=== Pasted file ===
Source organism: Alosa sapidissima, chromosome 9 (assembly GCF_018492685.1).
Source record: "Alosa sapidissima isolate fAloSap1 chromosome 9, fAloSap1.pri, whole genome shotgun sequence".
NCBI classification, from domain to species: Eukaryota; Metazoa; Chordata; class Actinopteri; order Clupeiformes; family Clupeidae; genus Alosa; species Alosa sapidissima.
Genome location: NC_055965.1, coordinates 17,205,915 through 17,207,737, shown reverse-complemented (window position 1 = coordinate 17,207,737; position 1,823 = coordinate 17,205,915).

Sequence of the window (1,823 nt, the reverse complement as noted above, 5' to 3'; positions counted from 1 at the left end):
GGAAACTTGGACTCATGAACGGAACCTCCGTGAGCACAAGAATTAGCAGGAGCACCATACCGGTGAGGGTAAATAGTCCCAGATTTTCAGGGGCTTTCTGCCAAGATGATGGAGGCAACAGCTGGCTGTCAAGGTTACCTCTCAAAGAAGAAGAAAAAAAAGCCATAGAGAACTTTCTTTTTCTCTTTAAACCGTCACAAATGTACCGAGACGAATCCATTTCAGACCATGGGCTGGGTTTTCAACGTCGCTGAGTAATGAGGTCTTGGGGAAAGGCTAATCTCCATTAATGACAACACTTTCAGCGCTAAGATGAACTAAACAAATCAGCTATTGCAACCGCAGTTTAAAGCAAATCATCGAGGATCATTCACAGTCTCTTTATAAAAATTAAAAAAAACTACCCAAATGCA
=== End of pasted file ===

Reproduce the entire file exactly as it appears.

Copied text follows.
Source organism: Alosa sapidissima, chromosome 9 (assembly GCF_018492685.1).
Source record: "Alosa sapidissima isolate fAloSap1 chromosome 9, fAloSap1.pri, whole genome shotgun sequence".
NCBI classification, from domain to species: Eukaryota; Metazoa; Chordata; class Actinopteri; order Clupeiformes; family Clupeidae; genus Alosa; species Alosa sapidissima.
Genome location: NC_055965.1, coordinates 17,205,915 through 17,207,737, shown reverse-complemented (window position 1 = coordinate 17,207,737; position 1,823 = coordinate 17,205,915).

Sequence of the window (1,823 nt, the reverse complement as noted above, 5' to 3'; positions counted from 1 at the left end):
GGAAACTTGGACTCATGAACGGAACCTCCGTGAGCACAAGAATTAGCAGGAGCACCATACCGGTGAGGGTAAATAGTCCCAGATTTTCAGGGGCTTTCTGCCAAGATGATGGAGGCAACAGCTGGCTGTCAAGGTTACCTCTCAAAGAAGAAGAAAAAAAAGCCATAGAGAACTTTCTTTTTCTCTTTAAACCGTCACAAATGTACCGAGACGAATCCATTTCAGACCATGGGCTGGGTTTTCAACGTCGCTGAGTAATGAGGTCTTGGGGAAAGGCTAATCTCCATTAATGACAACACTTTCAGCGCTAAGATGAACTAAACAAATCAGCTATTGCAACCGCAGTTTAAAGCAAATCATCGAGGATCATTCACAGTCTCTTTATAAAAATTAAAAAAAACTACCCAAATGCA